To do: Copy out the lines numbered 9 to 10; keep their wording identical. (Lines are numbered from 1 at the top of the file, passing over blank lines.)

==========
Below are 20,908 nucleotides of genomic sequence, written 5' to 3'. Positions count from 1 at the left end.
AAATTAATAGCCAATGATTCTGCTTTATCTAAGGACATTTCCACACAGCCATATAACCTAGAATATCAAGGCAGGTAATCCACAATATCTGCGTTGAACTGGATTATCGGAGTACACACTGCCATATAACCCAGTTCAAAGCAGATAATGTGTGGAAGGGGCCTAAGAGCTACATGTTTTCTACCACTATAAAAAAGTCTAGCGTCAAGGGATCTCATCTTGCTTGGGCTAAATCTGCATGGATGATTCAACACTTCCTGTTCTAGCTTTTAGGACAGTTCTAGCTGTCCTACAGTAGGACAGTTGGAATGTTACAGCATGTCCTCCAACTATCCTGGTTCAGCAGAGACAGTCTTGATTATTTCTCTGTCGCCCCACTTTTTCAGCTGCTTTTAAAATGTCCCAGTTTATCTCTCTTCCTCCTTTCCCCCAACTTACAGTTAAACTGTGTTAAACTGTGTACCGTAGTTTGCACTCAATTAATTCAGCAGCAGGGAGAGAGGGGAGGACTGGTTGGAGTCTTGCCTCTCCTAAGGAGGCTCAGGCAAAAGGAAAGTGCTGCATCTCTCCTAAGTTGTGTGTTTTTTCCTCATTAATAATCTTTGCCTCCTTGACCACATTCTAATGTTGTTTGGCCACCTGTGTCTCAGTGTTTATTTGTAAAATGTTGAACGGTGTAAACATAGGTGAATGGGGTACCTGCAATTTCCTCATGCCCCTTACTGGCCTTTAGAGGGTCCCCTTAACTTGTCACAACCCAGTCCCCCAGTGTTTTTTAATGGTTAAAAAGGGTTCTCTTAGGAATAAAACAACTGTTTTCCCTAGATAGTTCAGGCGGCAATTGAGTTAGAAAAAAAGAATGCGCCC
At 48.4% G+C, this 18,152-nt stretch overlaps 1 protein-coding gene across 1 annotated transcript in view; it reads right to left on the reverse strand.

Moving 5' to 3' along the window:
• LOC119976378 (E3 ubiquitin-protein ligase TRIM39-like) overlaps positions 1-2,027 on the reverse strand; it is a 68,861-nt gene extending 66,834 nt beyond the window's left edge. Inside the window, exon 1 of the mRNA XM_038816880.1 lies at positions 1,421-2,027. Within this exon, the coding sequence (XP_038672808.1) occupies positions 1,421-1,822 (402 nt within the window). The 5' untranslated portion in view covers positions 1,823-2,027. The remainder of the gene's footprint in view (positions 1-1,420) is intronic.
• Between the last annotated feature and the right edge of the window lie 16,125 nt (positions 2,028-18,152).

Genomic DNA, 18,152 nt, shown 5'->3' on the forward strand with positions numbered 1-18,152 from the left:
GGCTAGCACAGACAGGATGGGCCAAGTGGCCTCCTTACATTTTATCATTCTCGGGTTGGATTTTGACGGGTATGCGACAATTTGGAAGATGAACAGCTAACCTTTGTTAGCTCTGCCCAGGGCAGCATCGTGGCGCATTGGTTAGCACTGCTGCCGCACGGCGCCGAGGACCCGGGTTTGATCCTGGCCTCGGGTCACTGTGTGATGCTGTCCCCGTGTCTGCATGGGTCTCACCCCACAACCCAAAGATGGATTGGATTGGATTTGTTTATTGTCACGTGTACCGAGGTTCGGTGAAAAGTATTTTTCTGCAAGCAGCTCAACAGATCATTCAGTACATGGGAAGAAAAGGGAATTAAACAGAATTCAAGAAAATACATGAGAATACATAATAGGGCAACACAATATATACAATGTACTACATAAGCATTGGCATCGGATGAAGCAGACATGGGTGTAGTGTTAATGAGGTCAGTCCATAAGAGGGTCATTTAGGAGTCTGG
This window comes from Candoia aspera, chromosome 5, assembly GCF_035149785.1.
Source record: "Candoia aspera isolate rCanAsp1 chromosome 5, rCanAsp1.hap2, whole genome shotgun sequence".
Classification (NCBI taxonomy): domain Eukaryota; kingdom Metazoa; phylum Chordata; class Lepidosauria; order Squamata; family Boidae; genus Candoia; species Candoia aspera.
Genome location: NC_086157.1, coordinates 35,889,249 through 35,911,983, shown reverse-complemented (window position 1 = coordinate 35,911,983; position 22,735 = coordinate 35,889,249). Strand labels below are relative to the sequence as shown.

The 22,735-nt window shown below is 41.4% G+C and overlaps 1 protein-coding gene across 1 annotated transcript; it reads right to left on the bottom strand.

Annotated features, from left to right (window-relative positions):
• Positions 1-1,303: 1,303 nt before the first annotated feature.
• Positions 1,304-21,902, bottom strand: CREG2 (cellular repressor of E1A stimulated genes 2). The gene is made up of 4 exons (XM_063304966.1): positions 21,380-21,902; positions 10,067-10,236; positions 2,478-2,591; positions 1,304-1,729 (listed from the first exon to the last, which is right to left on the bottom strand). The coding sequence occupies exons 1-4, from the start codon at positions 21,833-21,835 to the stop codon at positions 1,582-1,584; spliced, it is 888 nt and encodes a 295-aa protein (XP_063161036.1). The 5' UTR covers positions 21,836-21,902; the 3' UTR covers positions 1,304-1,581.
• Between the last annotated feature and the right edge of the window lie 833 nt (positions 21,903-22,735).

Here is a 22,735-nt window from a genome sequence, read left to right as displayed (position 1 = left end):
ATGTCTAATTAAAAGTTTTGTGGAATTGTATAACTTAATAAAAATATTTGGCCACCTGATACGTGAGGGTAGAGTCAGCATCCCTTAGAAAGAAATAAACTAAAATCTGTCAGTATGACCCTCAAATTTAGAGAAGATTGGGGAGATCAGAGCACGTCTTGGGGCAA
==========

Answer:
This window comes from Candoia aspera, chromosome 5, assembly GCF_035149785.1.
Source record: "Candoia aspera isolate rCanAsp1 chromosome 5, rCanAsp1.hap2, whole genome shotgun sequence".